"Do you feel uncomfortable doing all this? Do you feel a bit silly? Well I tell you Oprah Winfrey felt a bit silly when she got fired. FIRED!," he says, suddenly shouting. "FIRED! From her job as a newsreader for being too emotional. Well. Oprah Winfrey became the first black woman billionaire in the world. What does that tell you? Billionaires don't mind feeling a bit silly." Of course it does.

Next is Andrew Reynolds, an affable balding Englishman and the author of Cash on Demand, "Grew up in poverty," he says.

"I was preconditioned to thinking I would fail. I would never be successful."

We are showed videos of baby elephants tied to trees. "They're not strong enough to pull away from them," he explains. "Then when they're adults, they're being made to pull trees around all day, but they still don't think they've got the strength to pull away from the one they're tied to. You can!"

Suddenly brave herds of the majestic beasts are sweeping across the African savannah beneath a blazing red sunset and the sounds of gospel choir music. The crowd goes nuts. Then the sales pitch starts. You only have to pay Mr Roberts £199 a month and he'll send you all the products you need (self-learning DVDs, by the way), the customer databases, the lot, to start making millions online right away. Or you can attend his weekend training courses for £10,000.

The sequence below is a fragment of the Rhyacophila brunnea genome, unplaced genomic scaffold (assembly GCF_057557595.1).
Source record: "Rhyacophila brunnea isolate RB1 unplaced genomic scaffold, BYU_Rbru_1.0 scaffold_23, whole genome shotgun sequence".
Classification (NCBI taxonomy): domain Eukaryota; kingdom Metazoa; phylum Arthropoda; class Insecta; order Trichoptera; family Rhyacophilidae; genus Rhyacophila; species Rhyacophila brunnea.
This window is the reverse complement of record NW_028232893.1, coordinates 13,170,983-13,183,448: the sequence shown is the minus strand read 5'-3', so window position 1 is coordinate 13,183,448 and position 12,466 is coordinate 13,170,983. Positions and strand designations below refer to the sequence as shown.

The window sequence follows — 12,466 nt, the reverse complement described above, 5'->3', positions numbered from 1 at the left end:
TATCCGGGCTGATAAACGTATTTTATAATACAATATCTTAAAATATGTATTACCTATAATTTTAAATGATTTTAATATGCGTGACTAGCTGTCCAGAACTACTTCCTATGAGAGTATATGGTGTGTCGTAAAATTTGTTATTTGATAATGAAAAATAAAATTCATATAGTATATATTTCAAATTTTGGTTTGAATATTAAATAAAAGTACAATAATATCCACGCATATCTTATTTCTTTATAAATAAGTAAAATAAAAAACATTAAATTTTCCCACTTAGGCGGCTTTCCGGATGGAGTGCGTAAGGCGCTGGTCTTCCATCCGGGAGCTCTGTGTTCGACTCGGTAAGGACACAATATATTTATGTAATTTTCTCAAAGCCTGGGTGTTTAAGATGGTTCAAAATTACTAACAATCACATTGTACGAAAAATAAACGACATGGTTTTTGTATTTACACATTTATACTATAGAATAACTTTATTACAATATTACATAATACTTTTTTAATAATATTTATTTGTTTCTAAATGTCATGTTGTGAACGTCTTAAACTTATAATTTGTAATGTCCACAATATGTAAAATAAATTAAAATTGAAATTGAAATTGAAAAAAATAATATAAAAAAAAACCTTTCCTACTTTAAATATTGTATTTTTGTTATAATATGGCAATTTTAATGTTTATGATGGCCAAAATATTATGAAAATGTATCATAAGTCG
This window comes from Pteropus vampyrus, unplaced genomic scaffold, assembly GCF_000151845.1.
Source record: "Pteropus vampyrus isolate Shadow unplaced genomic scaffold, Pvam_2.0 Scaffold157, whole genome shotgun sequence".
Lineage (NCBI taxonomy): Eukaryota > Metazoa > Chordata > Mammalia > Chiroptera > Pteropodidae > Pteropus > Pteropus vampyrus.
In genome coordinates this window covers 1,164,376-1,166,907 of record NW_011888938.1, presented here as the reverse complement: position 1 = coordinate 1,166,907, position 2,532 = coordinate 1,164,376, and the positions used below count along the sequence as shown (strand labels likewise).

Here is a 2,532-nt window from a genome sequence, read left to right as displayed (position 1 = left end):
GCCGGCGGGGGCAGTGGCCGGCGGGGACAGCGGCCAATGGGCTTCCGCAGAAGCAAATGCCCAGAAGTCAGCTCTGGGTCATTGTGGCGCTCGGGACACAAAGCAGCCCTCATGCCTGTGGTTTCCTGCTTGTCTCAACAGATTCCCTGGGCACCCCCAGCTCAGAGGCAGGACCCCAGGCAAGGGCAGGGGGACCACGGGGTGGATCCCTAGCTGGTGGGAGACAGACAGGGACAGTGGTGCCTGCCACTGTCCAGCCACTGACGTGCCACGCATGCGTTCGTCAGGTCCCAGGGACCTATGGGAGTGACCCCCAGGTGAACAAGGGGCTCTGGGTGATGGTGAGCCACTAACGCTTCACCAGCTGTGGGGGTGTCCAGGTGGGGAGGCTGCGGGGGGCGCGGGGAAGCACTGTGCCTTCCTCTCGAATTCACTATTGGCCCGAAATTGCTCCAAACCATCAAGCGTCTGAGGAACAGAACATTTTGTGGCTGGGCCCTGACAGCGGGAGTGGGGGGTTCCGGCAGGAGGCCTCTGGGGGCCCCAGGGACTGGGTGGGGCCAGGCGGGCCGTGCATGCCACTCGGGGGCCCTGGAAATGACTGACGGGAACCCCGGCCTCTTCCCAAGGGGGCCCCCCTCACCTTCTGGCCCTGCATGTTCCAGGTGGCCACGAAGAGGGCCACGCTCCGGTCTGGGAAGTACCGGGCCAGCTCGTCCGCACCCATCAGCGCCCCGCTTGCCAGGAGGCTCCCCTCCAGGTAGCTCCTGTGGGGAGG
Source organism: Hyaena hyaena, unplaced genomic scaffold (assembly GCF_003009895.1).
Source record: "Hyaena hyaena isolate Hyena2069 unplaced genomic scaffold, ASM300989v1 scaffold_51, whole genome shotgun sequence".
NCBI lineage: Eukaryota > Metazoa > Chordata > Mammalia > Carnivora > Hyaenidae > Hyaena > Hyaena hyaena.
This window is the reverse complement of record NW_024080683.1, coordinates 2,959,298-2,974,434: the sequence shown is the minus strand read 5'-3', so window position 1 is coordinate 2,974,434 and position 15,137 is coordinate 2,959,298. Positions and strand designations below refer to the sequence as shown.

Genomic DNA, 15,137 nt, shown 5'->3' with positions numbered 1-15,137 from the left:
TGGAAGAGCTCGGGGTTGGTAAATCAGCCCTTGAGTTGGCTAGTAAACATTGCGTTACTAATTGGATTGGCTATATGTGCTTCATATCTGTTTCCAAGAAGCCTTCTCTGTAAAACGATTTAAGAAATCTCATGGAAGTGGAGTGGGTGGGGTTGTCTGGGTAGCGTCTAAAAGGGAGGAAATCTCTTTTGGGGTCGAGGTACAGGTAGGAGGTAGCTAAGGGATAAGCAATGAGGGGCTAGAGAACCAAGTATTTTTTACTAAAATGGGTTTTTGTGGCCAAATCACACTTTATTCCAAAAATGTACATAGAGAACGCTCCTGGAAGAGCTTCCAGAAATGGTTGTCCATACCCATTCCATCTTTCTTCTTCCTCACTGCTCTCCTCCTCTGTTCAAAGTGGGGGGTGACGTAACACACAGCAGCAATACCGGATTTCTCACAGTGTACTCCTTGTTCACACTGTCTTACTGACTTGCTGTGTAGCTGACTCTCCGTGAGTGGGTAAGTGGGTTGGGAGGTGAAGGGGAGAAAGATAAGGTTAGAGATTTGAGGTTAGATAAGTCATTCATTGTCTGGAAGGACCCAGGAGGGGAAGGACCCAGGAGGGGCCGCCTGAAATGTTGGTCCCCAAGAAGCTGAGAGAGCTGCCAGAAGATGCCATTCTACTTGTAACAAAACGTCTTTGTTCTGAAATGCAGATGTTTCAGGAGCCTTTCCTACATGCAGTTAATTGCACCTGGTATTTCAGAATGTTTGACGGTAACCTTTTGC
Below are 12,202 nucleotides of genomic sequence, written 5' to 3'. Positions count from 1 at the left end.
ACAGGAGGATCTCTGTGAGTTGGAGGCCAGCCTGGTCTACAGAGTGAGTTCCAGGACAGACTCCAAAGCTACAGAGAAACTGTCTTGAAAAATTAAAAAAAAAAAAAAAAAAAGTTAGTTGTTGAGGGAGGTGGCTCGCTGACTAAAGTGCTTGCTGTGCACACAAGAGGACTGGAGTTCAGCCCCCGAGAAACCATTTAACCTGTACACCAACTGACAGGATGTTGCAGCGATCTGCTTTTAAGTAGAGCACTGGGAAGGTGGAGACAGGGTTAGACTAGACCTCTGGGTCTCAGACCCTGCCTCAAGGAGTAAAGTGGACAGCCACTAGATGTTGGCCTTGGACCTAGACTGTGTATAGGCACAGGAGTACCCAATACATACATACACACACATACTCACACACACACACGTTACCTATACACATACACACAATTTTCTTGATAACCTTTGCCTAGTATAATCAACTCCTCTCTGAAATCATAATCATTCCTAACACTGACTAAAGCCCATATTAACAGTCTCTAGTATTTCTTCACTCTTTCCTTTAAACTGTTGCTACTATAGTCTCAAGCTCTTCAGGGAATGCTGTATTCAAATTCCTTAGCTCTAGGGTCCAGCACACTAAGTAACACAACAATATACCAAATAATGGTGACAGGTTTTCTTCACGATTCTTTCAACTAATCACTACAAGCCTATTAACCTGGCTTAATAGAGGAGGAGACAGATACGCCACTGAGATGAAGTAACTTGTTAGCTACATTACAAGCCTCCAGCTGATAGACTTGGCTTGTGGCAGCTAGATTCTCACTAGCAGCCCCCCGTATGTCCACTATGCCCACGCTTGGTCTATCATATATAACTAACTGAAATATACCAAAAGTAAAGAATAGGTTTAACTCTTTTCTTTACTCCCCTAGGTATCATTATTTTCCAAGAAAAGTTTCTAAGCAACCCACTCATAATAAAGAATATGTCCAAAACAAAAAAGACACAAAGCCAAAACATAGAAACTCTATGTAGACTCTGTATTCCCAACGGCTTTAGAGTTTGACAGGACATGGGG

Don't believe him? A "national reporter" challenged him to prove it not so long ago, he says and we see a video of an "investigative reporter" doorstepping Reynolds and setting him a challenge to make £500,000 in a week. Unsurprisingly, he succeeds. "We were going to show it on the Entrepreneur Channel, which I used to own," says Reynolds - not quite how Panorama works. "Listen," he says. "If you think I'm full of shit don't do business with me, I don't care."

But doing business with Reynolds clearly pays. His final VT flourish contrasts the lives of two alternative Andrew Reynolds, side by side. In one, where he started his DVD sales business, the red wine flows, salmon steaks and new potatoes are served up in glorious technicolor, while adjacent, in black and white, a handheld tin opener forlornly punctures a tin of Tesco Value Baked Beans, bills pile up on the doormat and first the car and then the house are put up for sale. The better Andrew, meanwhile, has parked his Bentley and taken off in his helicopter.When he finishes his ninety minute presentation, he is mobbed by people frantically filling in their forms, clamouring to start making their monthly payments.